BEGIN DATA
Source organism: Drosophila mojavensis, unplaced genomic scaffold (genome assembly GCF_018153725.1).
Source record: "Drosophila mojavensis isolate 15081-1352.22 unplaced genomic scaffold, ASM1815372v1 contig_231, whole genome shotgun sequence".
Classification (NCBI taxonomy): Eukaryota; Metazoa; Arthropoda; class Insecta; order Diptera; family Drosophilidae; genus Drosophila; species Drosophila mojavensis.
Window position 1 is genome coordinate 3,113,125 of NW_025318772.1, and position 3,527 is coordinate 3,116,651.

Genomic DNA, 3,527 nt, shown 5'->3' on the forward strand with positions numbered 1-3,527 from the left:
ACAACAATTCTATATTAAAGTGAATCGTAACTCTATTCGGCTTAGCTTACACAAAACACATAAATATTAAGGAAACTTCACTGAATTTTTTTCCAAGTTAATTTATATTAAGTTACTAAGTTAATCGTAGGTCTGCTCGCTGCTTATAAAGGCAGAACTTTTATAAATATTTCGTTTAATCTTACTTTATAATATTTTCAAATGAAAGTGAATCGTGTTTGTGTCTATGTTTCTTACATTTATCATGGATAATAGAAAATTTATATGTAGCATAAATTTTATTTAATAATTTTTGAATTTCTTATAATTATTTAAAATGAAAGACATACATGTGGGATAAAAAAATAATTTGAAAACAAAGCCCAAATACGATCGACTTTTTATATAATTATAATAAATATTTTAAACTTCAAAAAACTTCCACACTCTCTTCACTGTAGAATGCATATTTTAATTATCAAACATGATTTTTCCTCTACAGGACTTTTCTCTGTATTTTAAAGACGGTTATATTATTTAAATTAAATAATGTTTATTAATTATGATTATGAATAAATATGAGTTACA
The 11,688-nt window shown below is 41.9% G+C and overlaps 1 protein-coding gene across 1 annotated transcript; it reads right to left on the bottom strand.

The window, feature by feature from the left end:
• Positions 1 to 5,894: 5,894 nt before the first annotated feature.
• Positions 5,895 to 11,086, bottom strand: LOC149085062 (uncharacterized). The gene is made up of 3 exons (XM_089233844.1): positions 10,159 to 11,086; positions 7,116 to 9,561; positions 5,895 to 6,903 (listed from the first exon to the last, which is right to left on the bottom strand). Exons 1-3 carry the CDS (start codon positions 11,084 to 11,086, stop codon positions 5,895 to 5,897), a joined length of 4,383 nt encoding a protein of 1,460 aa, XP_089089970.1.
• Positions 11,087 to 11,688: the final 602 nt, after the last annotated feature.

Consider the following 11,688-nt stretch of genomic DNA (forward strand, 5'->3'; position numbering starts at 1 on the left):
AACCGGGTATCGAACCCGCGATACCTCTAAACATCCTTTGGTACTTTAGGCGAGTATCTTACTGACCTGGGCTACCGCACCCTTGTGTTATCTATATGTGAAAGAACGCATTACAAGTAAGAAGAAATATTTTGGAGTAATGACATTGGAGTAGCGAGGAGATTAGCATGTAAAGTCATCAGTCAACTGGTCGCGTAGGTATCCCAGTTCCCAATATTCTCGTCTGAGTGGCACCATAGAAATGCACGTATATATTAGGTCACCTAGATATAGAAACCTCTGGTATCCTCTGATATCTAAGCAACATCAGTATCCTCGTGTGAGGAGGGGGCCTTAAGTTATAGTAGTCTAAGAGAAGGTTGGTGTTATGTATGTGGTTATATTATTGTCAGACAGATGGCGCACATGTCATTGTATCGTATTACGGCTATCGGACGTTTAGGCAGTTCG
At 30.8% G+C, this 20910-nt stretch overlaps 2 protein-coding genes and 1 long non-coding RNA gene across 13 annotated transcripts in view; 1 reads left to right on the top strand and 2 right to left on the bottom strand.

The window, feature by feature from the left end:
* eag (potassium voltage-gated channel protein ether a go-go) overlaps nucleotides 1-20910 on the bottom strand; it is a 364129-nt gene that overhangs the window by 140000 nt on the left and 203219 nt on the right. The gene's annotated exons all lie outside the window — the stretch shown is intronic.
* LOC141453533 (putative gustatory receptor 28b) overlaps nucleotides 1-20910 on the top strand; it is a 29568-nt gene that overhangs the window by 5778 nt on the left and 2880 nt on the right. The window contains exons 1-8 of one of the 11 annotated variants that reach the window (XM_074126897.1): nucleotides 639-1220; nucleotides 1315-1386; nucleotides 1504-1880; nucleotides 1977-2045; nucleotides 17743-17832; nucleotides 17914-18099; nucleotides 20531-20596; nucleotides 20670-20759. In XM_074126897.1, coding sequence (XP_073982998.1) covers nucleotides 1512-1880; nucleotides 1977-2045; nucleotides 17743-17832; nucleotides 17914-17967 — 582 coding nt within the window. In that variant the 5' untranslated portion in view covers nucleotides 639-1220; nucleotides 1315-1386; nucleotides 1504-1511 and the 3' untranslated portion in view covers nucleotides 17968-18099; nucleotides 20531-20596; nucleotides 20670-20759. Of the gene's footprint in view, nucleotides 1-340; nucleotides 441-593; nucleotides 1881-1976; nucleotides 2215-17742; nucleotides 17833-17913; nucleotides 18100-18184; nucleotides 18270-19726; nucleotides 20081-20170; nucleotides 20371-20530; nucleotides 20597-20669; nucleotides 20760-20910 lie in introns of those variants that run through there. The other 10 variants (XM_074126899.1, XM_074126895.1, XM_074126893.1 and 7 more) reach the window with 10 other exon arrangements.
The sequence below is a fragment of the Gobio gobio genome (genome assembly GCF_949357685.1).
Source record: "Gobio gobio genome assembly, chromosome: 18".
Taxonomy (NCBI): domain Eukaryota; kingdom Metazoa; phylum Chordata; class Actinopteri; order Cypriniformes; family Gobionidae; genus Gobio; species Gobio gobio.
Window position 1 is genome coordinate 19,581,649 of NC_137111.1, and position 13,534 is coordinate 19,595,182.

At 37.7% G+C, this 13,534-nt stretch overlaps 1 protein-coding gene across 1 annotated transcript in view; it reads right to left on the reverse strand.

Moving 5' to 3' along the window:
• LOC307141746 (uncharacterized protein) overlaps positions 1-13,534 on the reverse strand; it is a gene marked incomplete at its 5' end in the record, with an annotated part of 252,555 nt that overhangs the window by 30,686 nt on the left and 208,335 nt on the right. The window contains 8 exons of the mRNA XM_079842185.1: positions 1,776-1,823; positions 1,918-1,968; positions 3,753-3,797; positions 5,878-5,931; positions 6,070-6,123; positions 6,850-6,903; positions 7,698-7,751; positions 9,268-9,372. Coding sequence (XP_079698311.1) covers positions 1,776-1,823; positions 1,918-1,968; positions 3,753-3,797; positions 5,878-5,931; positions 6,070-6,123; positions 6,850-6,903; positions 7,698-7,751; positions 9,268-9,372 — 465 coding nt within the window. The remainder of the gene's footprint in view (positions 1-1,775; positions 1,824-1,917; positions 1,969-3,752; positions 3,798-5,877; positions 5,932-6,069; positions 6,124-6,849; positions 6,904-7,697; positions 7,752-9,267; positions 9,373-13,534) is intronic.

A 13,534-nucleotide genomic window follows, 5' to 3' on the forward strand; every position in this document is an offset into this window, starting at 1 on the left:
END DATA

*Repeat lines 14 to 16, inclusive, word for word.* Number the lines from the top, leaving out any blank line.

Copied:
At 30.8% G+C, this 20910-nt stretch overlaps 2 protein-coding genes and 1 long non-coding RNA gene across 13 annotated transcripts in view; 1 reads left to right on the top strand and 2 right to left on the bottom strand.

The window, feature by feature from the left end:
* eag (potassium voltage-gated channel protein ether a go-go) overlaps nucleotides 1-20910 on the bottom strand; it is a 364129-nt gene that overhangs the window by 140000 nt on the left and 203219 nt on the right. The gene's annotated exons all lie outside the window — the stretch shown is intronic.